With sales of mobile devices surging and more people storing data in the cloud, the future of the personal computer is looking very cloudy.
Over the last decade, desktop computer sales in the U.S. have dropped by almost 50%. While notebook and laptop sales increased four-fold during that time, the rise of tablet computers has outpaced both mobile and desktop PCs, USA TODAY notes.
The shift toward mobile computing has caught traditional PC-makers like Dell (NASDAQ:DELL) and Hewlett-Packard (NYSE:HPQ) flat-footed. As their PC sales dwindle, companies like Apple (NASDAQ:AAPL), Google (NASDAQ:GOOG) and Samsung have become increasingly dominant players in the mobile computing market.
Microsoft (NASDAQ:MSFT), sensing the trend away from traditional PCs and its Windows OS-cash cow, has moved to make itself more relevant in the emerging mobile computing era. Windows 8, unveiled last year, features touchscreen compatibility and can work across PC, tablet and smartphone platforms. The company has debuted its own line of tablets and partnered with Nokia (NYSE:NOK) on a Window smartphone.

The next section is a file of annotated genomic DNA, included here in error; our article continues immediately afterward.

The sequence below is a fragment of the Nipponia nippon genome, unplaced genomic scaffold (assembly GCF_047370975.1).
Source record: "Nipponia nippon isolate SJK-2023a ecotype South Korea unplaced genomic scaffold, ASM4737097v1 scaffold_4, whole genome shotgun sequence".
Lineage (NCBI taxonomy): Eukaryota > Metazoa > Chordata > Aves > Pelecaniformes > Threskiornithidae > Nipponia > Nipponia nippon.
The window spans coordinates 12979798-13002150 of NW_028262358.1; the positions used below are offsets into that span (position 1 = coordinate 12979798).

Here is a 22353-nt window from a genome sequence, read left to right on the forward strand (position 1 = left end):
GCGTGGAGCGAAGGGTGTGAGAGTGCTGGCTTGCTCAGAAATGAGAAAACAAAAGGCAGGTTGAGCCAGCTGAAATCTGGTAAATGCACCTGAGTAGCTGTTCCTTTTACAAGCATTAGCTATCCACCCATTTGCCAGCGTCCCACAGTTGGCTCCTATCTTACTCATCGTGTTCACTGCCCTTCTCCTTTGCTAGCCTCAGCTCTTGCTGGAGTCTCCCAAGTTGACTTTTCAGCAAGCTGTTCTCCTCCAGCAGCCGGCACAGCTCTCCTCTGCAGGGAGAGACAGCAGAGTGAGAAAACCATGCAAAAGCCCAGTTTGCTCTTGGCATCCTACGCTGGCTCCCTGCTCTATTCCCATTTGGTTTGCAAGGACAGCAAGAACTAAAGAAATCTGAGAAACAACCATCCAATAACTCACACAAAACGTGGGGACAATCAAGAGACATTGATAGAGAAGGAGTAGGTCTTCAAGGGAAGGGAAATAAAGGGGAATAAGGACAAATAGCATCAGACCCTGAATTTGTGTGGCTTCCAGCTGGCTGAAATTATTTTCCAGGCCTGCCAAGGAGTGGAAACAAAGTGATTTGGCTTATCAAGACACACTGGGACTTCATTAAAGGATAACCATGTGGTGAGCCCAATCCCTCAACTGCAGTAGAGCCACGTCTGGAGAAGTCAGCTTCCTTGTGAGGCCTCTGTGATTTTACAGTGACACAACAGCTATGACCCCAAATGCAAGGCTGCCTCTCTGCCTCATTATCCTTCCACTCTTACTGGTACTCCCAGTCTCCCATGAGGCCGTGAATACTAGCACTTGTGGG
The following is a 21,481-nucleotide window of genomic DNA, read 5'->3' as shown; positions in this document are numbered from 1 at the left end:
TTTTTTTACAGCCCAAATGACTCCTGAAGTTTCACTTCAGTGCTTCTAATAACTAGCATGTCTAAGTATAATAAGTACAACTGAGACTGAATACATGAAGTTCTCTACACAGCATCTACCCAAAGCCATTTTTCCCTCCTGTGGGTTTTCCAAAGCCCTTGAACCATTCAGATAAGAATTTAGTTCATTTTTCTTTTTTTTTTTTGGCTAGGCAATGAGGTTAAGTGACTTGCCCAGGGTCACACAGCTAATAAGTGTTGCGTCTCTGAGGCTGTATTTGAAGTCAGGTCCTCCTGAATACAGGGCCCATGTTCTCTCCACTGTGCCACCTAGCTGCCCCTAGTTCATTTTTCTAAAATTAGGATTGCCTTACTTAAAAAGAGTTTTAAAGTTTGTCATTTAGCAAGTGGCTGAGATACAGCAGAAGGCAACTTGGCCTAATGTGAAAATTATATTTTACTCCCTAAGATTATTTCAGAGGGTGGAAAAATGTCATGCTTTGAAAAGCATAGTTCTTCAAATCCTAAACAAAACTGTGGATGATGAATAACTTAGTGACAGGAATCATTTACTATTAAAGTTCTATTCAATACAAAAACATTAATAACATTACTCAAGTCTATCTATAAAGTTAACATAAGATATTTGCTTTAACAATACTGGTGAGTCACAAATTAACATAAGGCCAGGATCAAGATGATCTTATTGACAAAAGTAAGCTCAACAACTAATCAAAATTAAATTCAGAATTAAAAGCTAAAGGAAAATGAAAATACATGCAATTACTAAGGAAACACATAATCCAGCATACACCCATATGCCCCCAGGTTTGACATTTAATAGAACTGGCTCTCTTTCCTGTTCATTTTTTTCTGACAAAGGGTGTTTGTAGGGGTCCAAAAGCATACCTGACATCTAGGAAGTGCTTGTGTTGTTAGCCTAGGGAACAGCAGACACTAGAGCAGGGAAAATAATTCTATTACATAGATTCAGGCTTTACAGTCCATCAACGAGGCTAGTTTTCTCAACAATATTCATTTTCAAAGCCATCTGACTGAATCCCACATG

However, Windows holds a fraction of the mobile market, compared to Google’s Android OS and Apple’s iOS. Analysts have also questioned the sales numbers for Windows 8. Worse, the iPad is increasingly making inroads into the business segment, once a stronghold of PCs and laptops. Microsoft’s Surface tablet shipped less than one million units last quarter. By contrast, Apple sold 22.9 million iPads in the same period.
Shares of Microsoft, Google, Hewlett-Packard and Apple rose fractionally in midday trading on Thursday, while Dell slipped slightly.